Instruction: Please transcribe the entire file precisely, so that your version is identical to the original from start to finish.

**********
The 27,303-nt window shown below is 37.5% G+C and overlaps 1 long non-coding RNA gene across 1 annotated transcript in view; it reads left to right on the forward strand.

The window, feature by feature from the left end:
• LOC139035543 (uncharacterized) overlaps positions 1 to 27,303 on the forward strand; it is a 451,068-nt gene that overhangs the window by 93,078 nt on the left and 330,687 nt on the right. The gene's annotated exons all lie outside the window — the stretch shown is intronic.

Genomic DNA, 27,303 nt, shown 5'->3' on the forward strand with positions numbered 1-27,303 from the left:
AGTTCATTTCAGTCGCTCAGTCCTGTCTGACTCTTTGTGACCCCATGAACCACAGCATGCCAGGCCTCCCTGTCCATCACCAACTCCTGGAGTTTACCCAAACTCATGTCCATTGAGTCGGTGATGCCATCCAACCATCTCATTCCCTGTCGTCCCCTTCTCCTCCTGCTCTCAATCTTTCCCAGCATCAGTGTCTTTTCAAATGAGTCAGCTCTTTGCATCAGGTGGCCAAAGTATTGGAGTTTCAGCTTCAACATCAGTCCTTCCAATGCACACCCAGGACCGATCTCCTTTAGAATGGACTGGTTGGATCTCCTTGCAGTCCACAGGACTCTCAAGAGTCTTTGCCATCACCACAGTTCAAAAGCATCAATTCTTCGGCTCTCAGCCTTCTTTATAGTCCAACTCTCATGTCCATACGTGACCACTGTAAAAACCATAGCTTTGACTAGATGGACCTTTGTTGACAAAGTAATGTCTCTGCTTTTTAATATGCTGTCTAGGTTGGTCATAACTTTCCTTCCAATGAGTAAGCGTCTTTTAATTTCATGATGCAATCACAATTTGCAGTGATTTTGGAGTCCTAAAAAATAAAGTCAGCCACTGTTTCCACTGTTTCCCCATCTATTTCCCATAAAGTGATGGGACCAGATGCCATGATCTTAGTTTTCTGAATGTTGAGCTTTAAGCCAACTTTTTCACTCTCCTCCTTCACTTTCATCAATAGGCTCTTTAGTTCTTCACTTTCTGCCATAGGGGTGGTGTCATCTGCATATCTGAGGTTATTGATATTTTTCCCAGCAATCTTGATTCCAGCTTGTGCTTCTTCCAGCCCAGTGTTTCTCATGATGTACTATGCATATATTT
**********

The 27,303-nt window shown below is 37.5% G+C and overlaps 1 long non-coding RNA gene across 1 annotated transcript in view; it reads left to right on the forward strand.

The window, feature by feature from the left end:
• LOC139035543 (uncharacterized) overlaps positions 1 to 27,303 on the forward strand; it is a 451,068-nt gene that overhangs the window by 93,078 nt on the left and 330,687 nt on the right. The gene's annotated exons all lie outside the window — the stretch shown is intronic.

Genomic DNA, 27,303 nt, shown 5'->3' on the forward strand with positions numbered 1-27,303 from the left:
AGTTCATTTCAGTCGCTCAGTCCTGTCTGACTCTTTGTGACCCCATGAACCACAGCATGCCAGGCCTCCCTGTCCATCACCAACTCCTGGAGTTTACCCAAACTCATGTCCATTGAGTCGGTGATGCCATCCAACCATCTCATTCCCTGTCGTCCCCTTCTCCTCCTGCTCTCAATCTTTCCCAGCATCAGTGTCTTTTCAAATGAGTCAGCTCTTTGCATCAGGTGGCCAAAGTATTGGAGTTTCAGCTTCAACATCAGTCCTTCCAATGCACACCCAGGACCGATCTCCTTTAGAATGGACTGGTTGGATCTCCTTGCAGTCCACAGGACTCTCAAGAGTCTTTGCCATCACCACAGTTCAAAAGCATCAATTCTTCGGCTCTCAGCCTTCTTTATAGTCCAACTCTCATGTCCATACGTGACCACTGTAAAAACCATAGCTTTGACTAGATGGACCTTTGTTGACAAAGTAATGTCTCTGCTTTTTAATATGCTGTCTAGGTTGGTCATAACTTTCCTTCCAATGAGTAAGCGTCTTTTAATTTCATGATGCAATCACAATTTGCAGTGATTTTGGAGTCCTAAAAAATAAAGTCAGCCACTGTTTCCACTGTTTCCCCATCTATTTCCCATAAAGTGATGGGACCAGATGCCATGATCTTAGTTTTCTGAATGTTGAGCTTTAAGCCAACTTTTTCACTCTCCTCCTTCACTTTCATCAATAGGCTCTTTAGTTCTTCACTTTCTGCCATAGGGGTGGTGTCATCTGCATATCTGAGGTTATTGATATTTTTCCCAGCAATCTTGATTCCAGCTTGTGCTTCTTCCAGCCCAGTGTTTCTCATGATGTACTATGCATATATTT